Theresa, you asked, "Does MCPS have that data?" I would hope it does given how much talk we here about MCPS being so "data-driven." And I'm against examining SES factors. What I have said previously, and will continue to say, is currently MCPS does a poor job of helping us understand how SES and race and other issues interact. For example, I don't believe I have ever seen a public MCPS report that shows data by SES (FARMS) and ethnicity/race. I would love to see SAT scores for black FARMS seniors versus black NON-FARMS seniors versus white FARMS seniors versus white NON-FARMS seniors. If race doesn't matter than the black and white NON-FARMS seniors would not have a score gap. But I will bet your lunch that in MCPS the white FARMS seniors outscore both the black FARMS and NON-FARMS seniors. You can pick the restaurant.
Barnabas A. Nkemleke October 11, 2012 at 09:01 PM
Hello Theresa, I believe that "continuing to focus only on race (and now a subset, race and country of origin)" is vital because assuming that every dark-skinned kid in the classroom is "Black/African-American" masks the reality of what Ogbu refers to and what Joseph points to in his contribution. I understand Joseph's concern and fully grasp Ogbu's point: the "voluntary minorities" Joseph refers to come with more than just their "blackness", they have other challenges. They hail from countries that lived through colonialism - they inherited the languages and cultures of their colonizing countries (English, French, Portuguese, and Spanish) on top of their different dialects and cultures. Coming to the United States, most of them have to attain proficiency and be fluent in American English in order to succeed in school. That apart, my personal experience is that most of these "voluntary minorities" identify themselves as "Black" rather than African-Americans (the "involuntary minorities"). Most of them therefore have some coping to do; while their parents grapple with the challenges of putting bread on the table. I have, when opportuned, emphasized the need for classroom teachers (and especially ESOL (ELL) teachers to be culturally competent to better understand where that "dark-skinned" child in their classroom comes from. Assuming that all "dark-skinned" (Black) kids in the classroom are African-American trumps the data we are all talking about.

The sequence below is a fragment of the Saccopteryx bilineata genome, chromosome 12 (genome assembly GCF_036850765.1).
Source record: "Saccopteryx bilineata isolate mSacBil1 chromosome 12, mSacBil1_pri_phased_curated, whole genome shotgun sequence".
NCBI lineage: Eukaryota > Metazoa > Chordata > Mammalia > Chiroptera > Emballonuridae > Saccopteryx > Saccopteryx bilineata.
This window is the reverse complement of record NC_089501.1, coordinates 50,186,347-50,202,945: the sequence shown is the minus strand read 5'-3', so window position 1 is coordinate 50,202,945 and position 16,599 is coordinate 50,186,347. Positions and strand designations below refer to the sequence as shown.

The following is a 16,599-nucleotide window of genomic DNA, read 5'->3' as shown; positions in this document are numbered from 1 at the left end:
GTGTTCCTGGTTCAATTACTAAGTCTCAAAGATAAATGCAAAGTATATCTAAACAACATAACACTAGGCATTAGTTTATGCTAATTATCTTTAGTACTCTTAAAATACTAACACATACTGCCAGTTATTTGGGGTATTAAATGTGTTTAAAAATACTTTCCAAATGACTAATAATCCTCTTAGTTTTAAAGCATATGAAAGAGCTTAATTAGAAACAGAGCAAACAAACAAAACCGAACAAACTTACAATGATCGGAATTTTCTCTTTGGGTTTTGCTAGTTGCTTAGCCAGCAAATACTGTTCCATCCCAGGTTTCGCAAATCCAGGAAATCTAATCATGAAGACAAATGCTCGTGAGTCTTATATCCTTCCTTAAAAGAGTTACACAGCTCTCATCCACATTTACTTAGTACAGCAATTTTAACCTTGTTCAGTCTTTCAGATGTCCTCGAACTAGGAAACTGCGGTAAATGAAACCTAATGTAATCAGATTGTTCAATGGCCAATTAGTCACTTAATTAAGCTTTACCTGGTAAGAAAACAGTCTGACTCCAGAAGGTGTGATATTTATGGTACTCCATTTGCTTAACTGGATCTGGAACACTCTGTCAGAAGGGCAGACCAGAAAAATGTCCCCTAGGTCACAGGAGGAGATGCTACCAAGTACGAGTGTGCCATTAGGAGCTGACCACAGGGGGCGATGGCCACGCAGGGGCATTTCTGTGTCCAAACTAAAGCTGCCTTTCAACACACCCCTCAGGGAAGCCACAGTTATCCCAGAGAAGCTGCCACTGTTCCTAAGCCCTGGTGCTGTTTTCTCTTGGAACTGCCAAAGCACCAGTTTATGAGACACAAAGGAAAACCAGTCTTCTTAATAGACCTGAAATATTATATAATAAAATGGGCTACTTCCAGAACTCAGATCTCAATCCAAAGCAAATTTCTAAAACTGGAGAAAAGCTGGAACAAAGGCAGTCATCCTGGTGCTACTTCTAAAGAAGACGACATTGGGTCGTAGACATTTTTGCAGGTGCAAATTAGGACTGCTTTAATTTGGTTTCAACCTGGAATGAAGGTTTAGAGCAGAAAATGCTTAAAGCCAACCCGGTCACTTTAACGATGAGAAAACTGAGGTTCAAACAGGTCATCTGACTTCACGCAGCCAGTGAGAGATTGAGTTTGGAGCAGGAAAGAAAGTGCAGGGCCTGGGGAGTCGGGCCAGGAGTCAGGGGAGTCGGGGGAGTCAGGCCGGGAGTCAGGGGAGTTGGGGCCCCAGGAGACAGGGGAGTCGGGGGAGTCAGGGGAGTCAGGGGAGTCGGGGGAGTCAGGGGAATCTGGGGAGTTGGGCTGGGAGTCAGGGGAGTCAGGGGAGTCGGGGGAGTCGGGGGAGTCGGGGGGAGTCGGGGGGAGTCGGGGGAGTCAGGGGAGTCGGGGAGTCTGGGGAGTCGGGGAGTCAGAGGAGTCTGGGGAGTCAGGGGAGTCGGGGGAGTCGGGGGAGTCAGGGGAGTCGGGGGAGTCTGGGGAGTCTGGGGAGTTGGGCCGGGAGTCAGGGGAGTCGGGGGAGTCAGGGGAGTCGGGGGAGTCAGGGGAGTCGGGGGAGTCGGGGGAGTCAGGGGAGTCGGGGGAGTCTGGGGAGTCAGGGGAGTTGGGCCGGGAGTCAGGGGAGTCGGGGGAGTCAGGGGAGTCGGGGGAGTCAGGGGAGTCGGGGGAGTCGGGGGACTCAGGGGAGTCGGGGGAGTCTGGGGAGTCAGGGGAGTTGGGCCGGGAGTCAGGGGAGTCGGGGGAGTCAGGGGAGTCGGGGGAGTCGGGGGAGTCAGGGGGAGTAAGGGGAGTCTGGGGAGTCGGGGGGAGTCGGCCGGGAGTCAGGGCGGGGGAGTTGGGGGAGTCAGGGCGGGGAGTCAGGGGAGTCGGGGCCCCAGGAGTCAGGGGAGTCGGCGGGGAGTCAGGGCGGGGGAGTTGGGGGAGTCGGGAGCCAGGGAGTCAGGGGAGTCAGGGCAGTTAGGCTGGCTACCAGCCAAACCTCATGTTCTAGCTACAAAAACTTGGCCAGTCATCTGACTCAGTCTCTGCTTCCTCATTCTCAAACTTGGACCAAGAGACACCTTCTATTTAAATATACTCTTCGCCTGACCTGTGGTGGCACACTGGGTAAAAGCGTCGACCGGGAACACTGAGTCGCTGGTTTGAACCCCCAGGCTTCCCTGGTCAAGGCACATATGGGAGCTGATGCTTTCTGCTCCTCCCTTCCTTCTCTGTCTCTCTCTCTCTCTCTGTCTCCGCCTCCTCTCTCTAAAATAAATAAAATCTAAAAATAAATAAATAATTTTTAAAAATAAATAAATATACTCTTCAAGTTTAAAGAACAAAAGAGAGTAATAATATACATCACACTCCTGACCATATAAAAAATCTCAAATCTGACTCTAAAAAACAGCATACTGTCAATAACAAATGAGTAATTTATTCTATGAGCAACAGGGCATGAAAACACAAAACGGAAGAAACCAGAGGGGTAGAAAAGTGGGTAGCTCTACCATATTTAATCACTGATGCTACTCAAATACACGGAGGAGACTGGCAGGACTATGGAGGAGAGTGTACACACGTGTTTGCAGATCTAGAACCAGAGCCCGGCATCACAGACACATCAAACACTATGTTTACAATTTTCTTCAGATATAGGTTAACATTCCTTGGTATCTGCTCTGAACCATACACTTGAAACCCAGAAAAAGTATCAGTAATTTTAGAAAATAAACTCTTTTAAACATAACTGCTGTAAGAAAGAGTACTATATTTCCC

Theresa Defino October 15, 2012 at 12:44 PM
Ogbu's paper is from 1998. Is it relevant today? Is there something more recent on this topic? I don't believe anyone commented on my first sentence, which I believe accurately reflects the conversation on a national level. Here's what I said: I said: "Aren't national advocates of educational reform focusing more a broader range of contributors, especially socio-economic factors, to understand the "achievement gap" and not so much race?" I did not say "race doesn't matter." Please explain what "SES factors" are.
Joseph Hawkins October 16, 2012 at 04:43 PM
Theresa, you're right--here is really good paper (recent). http://www.tcrecord.org/Content.asp?ContentID=16889 Effects of Inequality and Poverty vs. Teachers and Schooling on America's Youth by David C. Berliner This paper points out that the most popular current school reforms offered have failed to accomplish their goal because they fail to understand the fundamental problem of American schools, namely, income inequality and the poverty that accompanies such inequality. Prescriptions to fix our schools cannot work if the diagnosis about what is wrong with them is in error.